Sugar composition should be:

    -0-30% sucrose

    -40-70% dextrose (reduce or eliminate if using alcohol)

    -20-30% trimoline

    (I’ve been using more and more dextrose, since it’s least sweet and suppresses freezing the most)

 

-Water for syrup:

    -30% minus weight of added sugars 

 

-Stabilizers:

    -0.2 to 0.3% of sorbet stabilizer blend:

    4 :  2 : 1 : 1

    LBG - guar - lambda carrageenan - kappa carrageenan

    for 1000g: 1.5g LBG, 0.75g guar, 0.38g lambda carrageenan, 0.38g kappa carrageenan

 

-0.07–0.1% salt

 

-In citrus flavors, up to 3% / 30g nonfat dry milk

 

-In herbal flavors, up to 0.7% / 7g herbs

 

-up to 1% / 10g lemon or lime juice to balance acidity (optional; taste puree)

 

-1% / 10g fruit brandy optional in fruit flavors

or for alcohol-centric flavors:

-up to 7% 80-proof booze (no more than 3% pure alcohol)

 (reduce water to equal amount)

 

-total solids should be 33%

    -fruit solids: see chart

    -sucrose / glucose solids: 97%

    -trimoline solids: 82%

    -glucose syrup solids: 63%

 

**********

 

 

-disolve all solid ingredients into water (pre mix stabilizers into sugar).

-bring to a simmer and remove from heat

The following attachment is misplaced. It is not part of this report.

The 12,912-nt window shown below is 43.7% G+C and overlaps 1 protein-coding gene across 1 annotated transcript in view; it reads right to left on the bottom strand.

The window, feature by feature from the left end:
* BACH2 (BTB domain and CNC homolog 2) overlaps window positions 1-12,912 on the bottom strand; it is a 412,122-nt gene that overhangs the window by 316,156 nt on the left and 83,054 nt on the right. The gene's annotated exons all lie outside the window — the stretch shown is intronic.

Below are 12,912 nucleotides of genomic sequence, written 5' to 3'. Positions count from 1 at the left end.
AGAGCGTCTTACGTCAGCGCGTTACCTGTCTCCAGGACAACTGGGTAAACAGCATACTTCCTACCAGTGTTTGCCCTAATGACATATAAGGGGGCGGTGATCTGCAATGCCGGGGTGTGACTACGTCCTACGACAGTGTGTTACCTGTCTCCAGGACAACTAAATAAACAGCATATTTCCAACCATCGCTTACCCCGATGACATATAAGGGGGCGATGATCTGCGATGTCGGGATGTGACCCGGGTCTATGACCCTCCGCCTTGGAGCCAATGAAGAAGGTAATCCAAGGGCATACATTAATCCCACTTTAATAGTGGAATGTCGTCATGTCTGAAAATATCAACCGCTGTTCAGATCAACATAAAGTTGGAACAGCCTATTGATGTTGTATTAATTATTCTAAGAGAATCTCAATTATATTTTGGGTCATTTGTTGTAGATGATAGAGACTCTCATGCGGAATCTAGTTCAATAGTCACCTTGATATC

-if using herbs, cover and let cool at room temp for 30 minutes

-chill at least 4 hours

-blend to break gel into fluid gel

-strain any herbs from syrup

 

-puree and strain fruit / add any citrus juice / alcohol. chill.

 

-mix syrup and puree; spin in ice cream machine

-draw at -5°C / 23°F

-harden in freezer

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Thanks for posting your sorbet formulations - super helpful!

 

18% sugar by weight seems fairly low - does that correspond to a Brix reading of 18 as well?

 

Also, I've mostly made sorbets without using a simple syrup, to try to avoid diluting the fruit flavor intensity. Is there any advantage to using the simple syrup vs just dissolving the sugar right in the puree overnight? Now that I think of it, I'm guessing you would kind of need to do it if you are using stabilizers...

 

Started the base for Bing cherry sorbet today - the Bings are really good this year. According to Migoya, cherries are 19% solids, so I was planning to not strain the puree to try take advantage of the "free solids". But as I was pureeing the last half, I heard the distinct sound of a pit being chewed up so I ended up having to strain about half the the puree to avoid getting bits of the stone in the final product. But hopefully there is still enough solids in there.

 

 

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On 6/20/2016 at 10:37 AM, paulraphael said: